Utilisation of insecticide treated nets among pregnant women in Gulu: a post conflict district in northern Uganda

  • JH Obol
  • S Ononge
  • CG Orach

Abstract

Background: Malaria during pregnancy causes severe anaemia, placental malaria or death to the mother while the fetus may be aborted or stillborn.
Objective: To establish the prevalence and factors associated with Insecticide Treated Net (ITN) utilisation among pregnant women in a post conflict Internally Displaced Persons (IDP) camps of Gulu district.
Methods: We conducted cross-sectional study in 20 IDP camps in which 769 pregnant women were interviewed for ITN utilisation the night before the survey. The 20 IDP camps were selected using simple random sampling technique as clusters. Households that had pregnant women were then consecutively selected. Data were entered in EpiData 3.1 and analyzed using STATA11.
Results: 35% of pregnant women (95% CI 31% - 38%) had utilised ITNs. Factors that promoted ITN utilisation includes: antenatal visit (AOR 1.90, p-value 0.000); ITN awareness (AOR 1.57, p-value 0.011), and willingness to purchase ITN (AOR 2.12, p-value 0.000). Factors which hinder ITN utilisation were: hours taken to reach health centre (AOR 0.64, p-value 0.050) and being single/widow/divorced (AOR 0.22, p-value 0.000).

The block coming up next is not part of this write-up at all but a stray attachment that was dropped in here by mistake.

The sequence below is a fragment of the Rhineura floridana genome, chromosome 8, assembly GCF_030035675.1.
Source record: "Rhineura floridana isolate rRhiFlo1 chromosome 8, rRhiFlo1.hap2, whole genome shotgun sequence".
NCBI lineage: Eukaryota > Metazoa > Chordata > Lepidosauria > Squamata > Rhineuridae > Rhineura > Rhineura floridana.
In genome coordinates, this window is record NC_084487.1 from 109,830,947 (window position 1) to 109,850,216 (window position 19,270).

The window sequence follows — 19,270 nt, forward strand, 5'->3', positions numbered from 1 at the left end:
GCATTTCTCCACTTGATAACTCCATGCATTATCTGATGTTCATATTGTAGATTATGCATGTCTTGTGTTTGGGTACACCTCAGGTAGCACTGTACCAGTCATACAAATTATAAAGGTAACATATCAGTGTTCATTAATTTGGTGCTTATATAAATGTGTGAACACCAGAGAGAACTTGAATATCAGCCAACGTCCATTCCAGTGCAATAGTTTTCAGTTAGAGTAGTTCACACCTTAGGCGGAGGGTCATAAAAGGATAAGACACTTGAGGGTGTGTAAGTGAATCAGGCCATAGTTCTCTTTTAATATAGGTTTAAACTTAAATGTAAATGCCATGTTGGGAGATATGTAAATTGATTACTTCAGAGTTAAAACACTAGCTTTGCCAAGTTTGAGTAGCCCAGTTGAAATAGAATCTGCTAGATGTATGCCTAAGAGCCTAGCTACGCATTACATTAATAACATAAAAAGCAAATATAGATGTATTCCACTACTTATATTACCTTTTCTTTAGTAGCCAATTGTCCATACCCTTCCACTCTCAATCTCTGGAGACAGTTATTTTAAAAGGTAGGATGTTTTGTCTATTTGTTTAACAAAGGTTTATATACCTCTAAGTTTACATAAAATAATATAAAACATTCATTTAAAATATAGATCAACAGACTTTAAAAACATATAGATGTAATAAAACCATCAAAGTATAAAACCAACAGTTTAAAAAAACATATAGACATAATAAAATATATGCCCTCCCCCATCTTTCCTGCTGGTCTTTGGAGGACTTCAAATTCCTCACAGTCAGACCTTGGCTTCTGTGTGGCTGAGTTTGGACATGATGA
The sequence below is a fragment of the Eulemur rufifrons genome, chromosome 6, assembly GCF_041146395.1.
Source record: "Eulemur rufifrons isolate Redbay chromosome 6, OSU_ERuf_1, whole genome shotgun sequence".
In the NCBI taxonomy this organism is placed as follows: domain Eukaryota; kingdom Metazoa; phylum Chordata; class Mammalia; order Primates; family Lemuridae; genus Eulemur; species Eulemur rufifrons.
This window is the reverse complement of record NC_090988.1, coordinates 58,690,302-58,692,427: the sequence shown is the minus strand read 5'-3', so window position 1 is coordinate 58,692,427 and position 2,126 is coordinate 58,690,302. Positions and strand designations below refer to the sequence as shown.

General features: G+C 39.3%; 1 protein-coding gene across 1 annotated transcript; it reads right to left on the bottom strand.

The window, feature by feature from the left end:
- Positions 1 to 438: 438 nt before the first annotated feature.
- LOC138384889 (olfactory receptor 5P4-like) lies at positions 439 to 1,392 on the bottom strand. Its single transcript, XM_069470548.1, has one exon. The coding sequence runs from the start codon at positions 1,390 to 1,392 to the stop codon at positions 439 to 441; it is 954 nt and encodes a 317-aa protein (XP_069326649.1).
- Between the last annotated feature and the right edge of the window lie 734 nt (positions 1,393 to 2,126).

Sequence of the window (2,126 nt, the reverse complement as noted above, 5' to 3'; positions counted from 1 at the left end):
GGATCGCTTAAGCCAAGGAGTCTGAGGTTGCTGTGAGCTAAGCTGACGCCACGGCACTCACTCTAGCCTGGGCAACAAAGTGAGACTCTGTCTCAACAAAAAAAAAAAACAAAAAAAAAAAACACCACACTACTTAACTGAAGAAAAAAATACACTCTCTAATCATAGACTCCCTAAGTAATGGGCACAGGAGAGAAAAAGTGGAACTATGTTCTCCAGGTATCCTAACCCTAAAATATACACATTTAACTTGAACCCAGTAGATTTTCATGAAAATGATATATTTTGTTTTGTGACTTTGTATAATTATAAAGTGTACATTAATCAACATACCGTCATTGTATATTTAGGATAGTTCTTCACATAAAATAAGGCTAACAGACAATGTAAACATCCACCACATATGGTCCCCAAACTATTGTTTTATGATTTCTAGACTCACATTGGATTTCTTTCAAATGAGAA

Conclusion: Majority of the respondents were not utilising ITN. Therefore, leaders in Gulu district should encourage pregnant woman to acquire and use ITN to reduce their vulnerability to malaria.

Keywords: Utilisation, ITN, pregnant women, post conflicts, internally displaced persons

African Health Sciences 2013; 13(4): 962 - 969

Author Biographies

JH Obol
Department of Public Health, Faculty of Medicine, Gulu University, P.O Box 166, Gulu, Uganda; Clinical Epidemiology Unit, Makerere University, P.O. Box 7072, Kampala, Uganda
S Ononge
Department of Obstetrics and Gynaecology, Makerere University, P.O Box 7072, Kampala, Uganda
CG Orach
Department of Community Health and Behavioural Sciences, Makerere University, P.O Box 7072, Kampala, Uganda
Published
2014-01-30
Section
Articles

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eISSN: 1680-6905